Factors That Affect Equitable Distribution of Business Interests

Halpern Case Revisited

By: Maty Varon

One of the landmark cases in Georgia Family Law is Halpern v. Halpern, 352 SE 2nd, 753.  The case analyzes if the increase in value in an entity was caused by market forces (passive) or marital efforts (active participation).  The answer to this question dictates the extent to which the non-owner spouse is entitled to an equitable distribution.  There are important factors beyond Halpern that need to be considered and analyzed by the financial expert which will assist legal counsel in making their argument.

Let’s assume husband started a business prior to the marriage, or acquired the business through a gift or inheritance. Husband’s attorney informs us that husband has a significant separate property interest in the value of the business that is not subject to an equitable distribution upon the dissolution of the marriage. Let’s also assume the business had a value of $1,000,000 as of the date of the marriage or at the time of the gift/inheritance.

Let’s next assume the business has grown significantly during the marriage. Both spouses’ attorneys agree to use one valuation expert as a neutral and agree they will accept the expert’s findings. The expert prepares a valuation report and concludes that the business is currently worth $5,000,000.

Husband’s attorney argues that there is a significant separate property interest in the business because of the manner in which his client started the business or the way he acquired it. Wife’s attorney acknowledges a large separate property interest, but argues that most of the growth occurred during the course of the marriage and wife is entitled to her equitable share of the increase in value.

Husband’s attorney informs the expert that if the owner of the business never worked in the company, had absolutely nothing or little to do with the company’s growth, and continued to hold the investment in a separate account, the growth was the result of “market forces” and there is very little, if anything, to equitably divide. Wife’s attorney informs the expert that if the husband was the “rain maker” for this company, and the growth in the business was the direct result of his efforts during the marriage, there is a significant value to be equitably distributed to wife. See Halpern v. Halpern, 352 SE 2nd, 753.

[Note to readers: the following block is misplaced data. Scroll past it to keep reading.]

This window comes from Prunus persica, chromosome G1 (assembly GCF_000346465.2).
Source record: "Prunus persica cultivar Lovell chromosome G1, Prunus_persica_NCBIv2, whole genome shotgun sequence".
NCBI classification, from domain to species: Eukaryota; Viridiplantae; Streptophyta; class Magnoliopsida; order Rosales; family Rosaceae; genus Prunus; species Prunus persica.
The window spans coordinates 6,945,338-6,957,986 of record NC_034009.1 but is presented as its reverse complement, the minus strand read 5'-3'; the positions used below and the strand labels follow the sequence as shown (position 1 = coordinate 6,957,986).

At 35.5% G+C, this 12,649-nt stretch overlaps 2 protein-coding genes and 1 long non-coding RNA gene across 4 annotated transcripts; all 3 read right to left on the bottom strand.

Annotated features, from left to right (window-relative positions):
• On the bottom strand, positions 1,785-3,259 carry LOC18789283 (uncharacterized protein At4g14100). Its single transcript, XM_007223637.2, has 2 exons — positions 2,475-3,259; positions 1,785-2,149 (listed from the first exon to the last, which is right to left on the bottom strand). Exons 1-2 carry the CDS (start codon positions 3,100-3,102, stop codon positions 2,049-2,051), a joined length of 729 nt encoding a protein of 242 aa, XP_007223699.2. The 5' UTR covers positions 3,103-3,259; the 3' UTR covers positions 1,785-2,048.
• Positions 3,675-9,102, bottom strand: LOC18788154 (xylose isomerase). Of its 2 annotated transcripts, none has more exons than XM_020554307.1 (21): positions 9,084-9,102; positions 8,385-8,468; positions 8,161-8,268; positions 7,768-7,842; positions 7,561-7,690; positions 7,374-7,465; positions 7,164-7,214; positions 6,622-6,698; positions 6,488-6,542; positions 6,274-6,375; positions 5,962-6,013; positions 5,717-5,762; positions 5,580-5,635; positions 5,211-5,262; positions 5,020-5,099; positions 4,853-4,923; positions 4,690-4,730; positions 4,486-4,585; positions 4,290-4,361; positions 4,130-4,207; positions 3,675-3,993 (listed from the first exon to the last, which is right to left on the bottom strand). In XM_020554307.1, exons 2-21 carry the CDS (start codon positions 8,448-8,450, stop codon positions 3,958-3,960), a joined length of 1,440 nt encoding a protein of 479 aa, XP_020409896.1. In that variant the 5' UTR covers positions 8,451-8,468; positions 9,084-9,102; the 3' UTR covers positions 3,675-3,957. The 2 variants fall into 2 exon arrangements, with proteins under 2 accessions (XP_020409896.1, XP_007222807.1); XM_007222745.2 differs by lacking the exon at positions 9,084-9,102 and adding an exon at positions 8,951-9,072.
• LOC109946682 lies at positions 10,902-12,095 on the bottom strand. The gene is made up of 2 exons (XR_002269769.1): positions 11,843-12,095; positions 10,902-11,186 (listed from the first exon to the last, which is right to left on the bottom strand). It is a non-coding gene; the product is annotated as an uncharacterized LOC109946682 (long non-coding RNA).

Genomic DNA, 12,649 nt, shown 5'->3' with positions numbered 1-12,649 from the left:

What if our facts are somewhere in the middle?                

Business owner worked in the business

Business owner worked in the business, but was one of several individuals who created the increase in growth*

Business owner worked in the business, maintained an administrative position, and was paid a reasonable salary*

Business owner worked in the business, held a sales position, brought in some new clients, but was clearly not “The Rainmaker”

Courts in various states look for an easy solution. Decker v. Decker, 435 S.E. 2nd 407, where a Virginia court found that “20% of appreciation was attributable to Mr. Decker…He was one of five key executives, but the ‘first among equals’. Herron v. Herron, 2004 Ohio 5765-Ohio, Court of Appeals, 3rd Appellate Dist. 2004, where an Ohio Appellate Court defined “passive income as income acquired other than as a result of labor, monetary, or in-kind contribution of either spouse…there was extensive testimony that Ms. Herron was one of four key executives running the company, that the complexity of her position increased as the company grew,  her participation allowed her brothers to focus on their areas…Ms. Herron personally contributed to 25% of the overall growth of the company.”  Finally, see Ellis v. Ellis, 235 AD 2d 1002 where the New York Appellate Division found that “since Mr. Ellis personally generated 20% of total sales, 20% of the total appreciation of his stock constituted marital property.”

How may the expert assist in determining if the increase in value was caused by Market Forces (passive) or Marital Efforts (active participation)

  • If your client is not the only person generating sales for the company
    • analyze volume of sales over the last few years (four or five) by each sales person
    • analyze gross profit margins on each sale’s persons accounts
    • review the financial statements and footnotes
    • review Board of Directors minutes for additional insights
    • interview the company’s independent CPA
  • Analyze husband’s compensation in conjunction with his specific duties and assess if it is reasonable – if husband has been overpaid for what he has done in the past, has wife already received some of the equitable portion (on the other hand if husband has been underpaid, is wife entitled to a larger share)?
  • Analyze competing companies in the industry.   If husband’s company has performed below the industry average, perhaps some of the growth is attributable to market forces
  • Analyze and compare the company’s performance relative to its industry and overall economic arena. Did the company perform better or worse?
  • Analyze current and prior period profitability, liquidity, and activity ratios to determine extent of market forces v. active participation causes

The  analysis of the financial statements through common ratio analysis and financial ratios is indicative of the financial health of an entity, just as  the analysis of blood pressure readings, cholesterol amounts, and body temperature, and the changes since the prior exam are indicative of the health of a human being. The financial expert will be able to provide the family attorney with mathematical evidence needed to support their argument for market forces (passive) v. efforts of the parties (active) under Halpern.

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IAG Forensics

IAG Forensics & Valuation is a CPA firm that specializes in forensic accounting, fraud investigation, business valuation and litigation support.

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